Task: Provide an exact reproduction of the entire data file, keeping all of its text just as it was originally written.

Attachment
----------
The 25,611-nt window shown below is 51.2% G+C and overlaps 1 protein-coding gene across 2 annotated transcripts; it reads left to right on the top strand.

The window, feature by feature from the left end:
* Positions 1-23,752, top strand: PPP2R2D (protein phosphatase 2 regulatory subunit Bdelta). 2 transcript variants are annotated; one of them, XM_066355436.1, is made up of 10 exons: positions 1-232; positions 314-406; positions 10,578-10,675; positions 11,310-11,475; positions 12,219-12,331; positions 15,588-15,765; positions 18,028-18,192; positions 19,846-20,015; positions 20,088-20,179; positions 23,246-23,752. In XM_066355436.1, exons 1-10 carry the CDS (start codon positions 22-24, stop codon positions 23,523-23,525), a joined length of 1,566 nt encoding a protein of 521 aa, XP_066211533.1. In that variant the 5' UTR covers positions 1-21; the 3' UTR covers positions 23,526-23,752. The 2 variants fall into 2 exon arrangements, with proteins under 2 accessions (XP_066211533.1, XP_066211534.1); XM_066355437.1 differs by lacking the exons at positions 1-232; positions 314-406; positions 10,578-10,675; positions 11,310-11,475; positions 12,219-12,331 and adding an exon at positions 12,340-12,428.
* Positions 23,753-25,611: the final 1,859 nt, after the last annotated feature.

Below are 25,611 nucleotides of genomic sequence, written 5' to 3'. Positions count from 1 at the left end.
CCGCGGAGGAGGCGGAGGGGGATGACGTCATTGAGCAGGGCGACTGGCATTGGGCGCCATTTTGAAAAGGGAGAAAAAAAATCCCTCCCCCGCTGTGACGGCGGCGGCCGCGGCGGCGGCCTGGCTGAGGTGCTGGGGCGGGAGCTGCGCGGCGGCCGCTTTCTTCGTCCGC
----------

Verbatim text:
The 25,611-nt window shown below is 51.2% G+C and overlaps 1 protein-coding gene across 2 annotated transcripts; it reads left to right on the top strand.

The window, feature by feature from the left end:
* Positions 1-23,752, top strand: PPP2R2D (protein phosphatase 2 regulatory subunit Bdelta). 2 transcript variants are annotated; one of them, XM_066355436.1, is made up of 10 exons: positions 1-232; positions 314-406; positions 10,578-10,675; positions 11,310-11,475; positions 12,219-12,331; positions 15,588-15,765; positions 18,028-18,192; positions 19,846-20,015; positions 20,088-20,179; positions 23,246-23,752. In XM_066355436.1, exons 1-10 carry the CDS (start codon positions 22-24, stop codon positions 23,523-23,525), a joined length of 1,566 nt encoding a protein of 521 aa, XP_066211533.1. In that variant the 5' UTR covers positions 1-21; the 3' UTR covers positions 23,526-23,752. The 2 variants fall into 2 exon arrangements, with proteins under 2 accessions (XP_066211533.1, XP_066211534.1); XM_066355437.1 differs by lacking the exons at positions 1-232; positions 314-406; positions 10,578-10,675; positions 11,310-11,475; positions 12,219-12,331 and adding an exon at positions 12,340-12,428.
* Positions 23,753-25,611: the final 1,859 nt, after the last annotated feature.

Below are 25,611 nucleotides of genomic sequence, written 5' to 3'. Positions count from 1 at the left end.
CCGCGGAGGAGGCGGAGGGGGATGACGTCATTGAGCAGGGCGACTGGCATTGGGCGCCATTTTGAAAAGGGAGAAAAAAAATCCCTCCCCCGCTGTGACGGCGGCGGCCGCGGCGGCGGCCTGGCTGAGGTGCTGGGGCGGGAGCTGCGCGGCGGCCGCTTTCTTCGTCCGC